Stepping into the spotlight can be a frightening proposition, no matter one’s age. When the call to volunteer for the Spanish Peaks Community Foundation Facebook Live video drawing came, three-year-old Trip Effler answered without much hesitation, saying with his actions: “Step aside, older humans. I have a job to do.”
Boards of organizations in Big Sky make things happen – they wield a lot of power in the unincorporated community. Board members have the onus of furthering organizational goals while remaining accountable to the community.
When humans head to the wilderness, things can happen quickly. Weather shifts, lightning strikes, animals attack. This is not to say that nature has antipathy for humans, but more apathy. That might even be part of the appeal for outdoor enthusiasts – a thrill.
Lone Peak High School (LPHS) students will soon be able to study neurobiology thanks to a grant received from the efforts of science educator Dr. Kate Eisele. Science is a hands-on pursuit, both in application and in learning.
Microphone wielding child news anchors are interviewing adults about all kinds of things in the Gallatin Valley – things like hope, creativity, giving back and the generosity of the community.
The Moonlight Community Foundation (MCF) semi annual grant cycles and commitments to the Big Sky Relief Collaboration has generated over $365,000 that has been awarded to local nonprofits this year.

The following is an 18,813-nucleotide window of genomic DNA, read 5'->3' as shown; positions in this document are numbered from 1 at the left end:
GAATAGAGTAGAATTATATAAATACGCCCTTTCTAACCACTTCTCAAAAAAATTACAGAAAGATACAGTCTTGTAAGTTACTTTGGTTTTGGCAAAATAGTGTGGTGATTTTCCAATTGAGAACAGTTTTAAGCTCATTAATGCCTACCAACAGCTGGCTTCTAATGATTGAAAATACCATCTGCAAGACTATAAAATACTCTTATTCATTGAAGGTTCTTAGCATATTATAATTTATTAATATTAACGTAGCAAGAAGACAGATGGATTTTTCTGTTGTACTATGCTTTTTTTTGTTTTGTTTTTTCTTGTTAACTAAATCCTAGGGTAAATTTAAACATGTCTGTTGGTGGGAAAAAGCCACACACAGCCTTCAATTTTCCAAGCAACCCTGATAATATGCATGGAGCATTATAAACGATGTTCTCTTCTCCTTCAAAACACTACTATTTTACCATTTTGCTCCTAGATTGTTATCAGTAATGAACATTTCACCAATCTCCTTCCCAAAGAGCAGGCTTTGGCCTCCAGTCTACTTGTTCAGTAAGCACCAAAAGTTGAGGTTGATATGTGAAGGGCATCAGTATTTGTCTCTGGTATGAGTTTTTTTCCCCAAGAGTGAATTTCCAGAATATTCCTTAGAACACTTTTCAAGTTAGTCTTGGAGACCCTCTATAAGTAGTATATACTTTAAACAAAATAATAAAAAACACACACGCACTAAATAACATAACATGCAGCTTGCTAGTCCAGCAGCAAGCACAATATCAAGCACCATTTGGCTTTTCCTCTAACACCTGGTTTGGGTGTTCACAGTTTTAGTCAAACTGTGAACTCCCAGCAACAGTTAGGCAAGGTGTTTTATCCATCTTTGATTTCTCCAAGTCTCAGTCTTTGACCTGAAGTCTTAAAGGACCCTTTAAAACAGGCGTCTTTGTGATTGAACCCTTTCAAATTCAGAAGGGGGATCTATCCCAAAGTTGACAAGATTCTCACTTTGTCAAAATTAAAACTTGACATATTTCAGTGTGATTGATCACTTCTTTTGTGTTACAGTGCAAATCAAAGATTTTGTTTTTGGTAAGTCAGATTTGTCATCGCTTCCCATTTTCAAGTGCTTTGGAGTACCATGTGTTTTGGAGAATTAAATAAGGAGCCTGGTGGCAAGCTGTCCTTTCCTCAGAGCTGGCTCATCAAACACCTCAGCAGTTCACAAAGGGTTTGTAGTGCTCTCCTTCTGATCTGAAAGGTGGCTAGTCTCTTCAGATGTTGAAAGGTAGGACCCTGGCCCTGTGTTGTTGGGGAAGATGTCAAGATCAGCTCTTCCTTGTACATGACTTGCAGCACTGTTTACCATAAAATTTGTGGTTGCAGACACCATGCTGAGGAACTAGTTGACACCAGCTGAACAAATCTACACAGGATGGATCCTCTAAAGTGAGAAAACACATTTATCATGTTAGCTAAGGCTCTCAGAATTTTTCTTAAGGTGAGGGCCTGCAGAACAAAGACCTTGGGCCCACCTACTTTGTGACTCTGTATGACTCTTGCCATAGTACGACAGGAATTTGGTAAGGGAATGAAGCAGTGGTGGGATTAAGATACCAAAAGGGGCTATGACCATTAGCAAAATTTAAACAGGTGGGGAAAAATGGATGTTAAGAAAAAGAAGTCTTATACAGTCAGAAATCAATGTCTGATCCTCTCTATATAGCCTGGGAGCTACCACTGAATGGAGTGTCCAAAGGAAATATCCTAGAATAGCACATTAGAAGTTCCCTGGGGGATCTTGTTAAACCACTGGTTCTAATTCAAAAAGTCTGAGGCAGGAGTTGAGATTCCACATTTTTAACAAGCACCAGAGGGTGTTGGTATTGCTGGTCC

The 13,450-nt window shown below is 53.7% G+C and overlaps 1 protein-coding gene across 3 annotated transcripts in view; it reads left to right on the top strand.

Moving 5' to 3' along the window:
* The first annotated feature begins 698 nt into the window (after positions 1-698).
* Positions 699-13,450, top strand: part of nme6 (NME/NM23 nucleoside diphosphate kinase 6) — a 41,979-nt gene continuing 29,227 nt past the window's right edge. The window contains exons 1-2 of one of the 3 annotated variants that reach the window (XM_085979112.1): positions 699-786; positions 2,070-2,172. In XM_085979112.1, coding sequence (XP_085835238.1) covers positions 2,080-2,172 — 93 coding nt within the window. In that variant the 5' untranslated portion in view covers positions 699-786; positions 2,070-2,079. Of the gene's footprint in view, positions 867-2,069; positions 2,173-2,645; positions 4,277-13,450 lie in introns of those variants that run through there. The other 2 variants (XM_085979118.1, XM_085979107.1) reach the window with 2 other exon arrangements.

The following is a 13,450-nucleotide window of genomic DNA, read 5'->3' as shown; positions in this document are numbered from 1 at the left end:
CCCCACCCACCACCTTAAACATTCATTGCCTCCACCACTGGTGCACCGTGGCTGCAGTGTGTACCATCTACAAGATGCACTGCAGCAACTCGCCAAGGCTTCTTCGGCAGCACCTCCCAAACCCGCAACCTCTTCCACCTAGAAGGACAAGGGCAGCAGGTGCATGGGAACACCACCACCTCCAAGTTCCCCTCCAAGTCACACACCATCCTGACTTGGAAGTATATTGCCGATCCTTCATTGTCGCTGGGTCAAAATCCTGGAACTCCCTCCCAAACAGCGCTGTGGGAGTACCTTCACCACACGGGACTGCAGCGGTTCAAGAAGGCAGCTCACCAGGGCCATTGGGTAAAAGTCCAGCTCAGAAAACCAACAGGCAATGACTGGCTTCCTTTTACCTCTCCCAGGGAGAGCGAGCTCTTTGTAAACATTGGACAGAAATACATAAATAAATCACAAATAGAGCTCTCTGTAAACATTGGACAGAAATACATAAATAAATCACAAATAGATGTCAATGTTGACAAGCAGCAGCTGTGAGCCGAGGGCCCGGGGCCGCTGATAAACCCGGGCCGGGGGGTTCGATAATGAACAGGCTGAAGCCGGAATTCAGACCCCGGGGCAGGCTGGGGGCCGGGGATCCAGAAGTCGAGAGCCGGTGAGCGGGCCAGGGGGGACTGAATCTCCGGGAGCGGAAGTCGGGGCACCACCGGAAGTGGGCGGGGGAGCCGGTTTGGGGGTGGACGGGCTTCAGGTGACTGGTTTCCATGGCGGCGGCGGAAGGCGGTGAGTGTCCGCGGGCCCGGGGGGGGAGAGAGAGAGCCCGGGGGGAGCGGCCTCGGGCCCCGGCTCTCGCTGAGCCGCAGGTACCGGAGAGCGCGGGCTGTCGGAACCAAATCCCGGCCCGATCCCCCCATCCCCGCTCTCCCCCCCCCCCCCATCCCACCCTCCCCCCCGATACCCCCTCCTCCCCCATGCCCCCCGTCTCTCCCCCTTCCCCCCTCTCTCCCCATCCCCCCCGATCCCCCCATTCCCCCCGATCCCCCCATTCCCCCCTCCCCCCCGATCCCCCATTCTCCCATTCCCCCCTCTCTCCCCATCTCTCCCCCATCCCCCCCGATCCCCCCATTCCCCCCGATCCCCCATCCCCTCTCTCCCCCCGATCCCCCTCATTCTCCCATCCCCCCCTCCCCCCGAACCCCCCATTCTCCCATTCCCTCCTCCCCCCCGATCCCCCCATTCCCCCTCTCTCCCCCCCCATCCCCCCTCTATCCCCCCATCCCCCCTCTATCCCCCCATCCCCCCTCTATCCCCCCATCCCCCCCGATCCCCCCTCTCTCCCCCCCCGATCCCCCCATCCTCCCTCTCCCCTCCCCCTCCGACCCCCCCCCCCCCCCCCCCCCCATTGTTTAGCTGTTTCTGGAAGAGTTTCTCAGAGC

Over a decade ago, a holiday tree became something else in Big Sky – the embodiment of benevolence. With the “Christmas Giving Tree” a Big Sky tradition was born to make the Christmas season a lot more special for struggling families.
This year, Dec. 1 means more than just the beginning of winter. Eight years ago, the first Tuesday after Thanksgiving also meant the start of something good – a global movement for good, in fact.
For many, 2020 has been a real kick in the head. As folks scramble to figure out aspects of their lives complicated by COVID-19, some local businesses and volunteers want to take a stresser off their plates. Actually, they want to pile to-go containers high with turkey day delicacies – and fill their plates.
Patrick Maidman busied himself unloading a vehicle full of cardboard at the newly paved recycling center on Hwy. 191. He noted how nice it looked and also that the improvement was just in time for winter.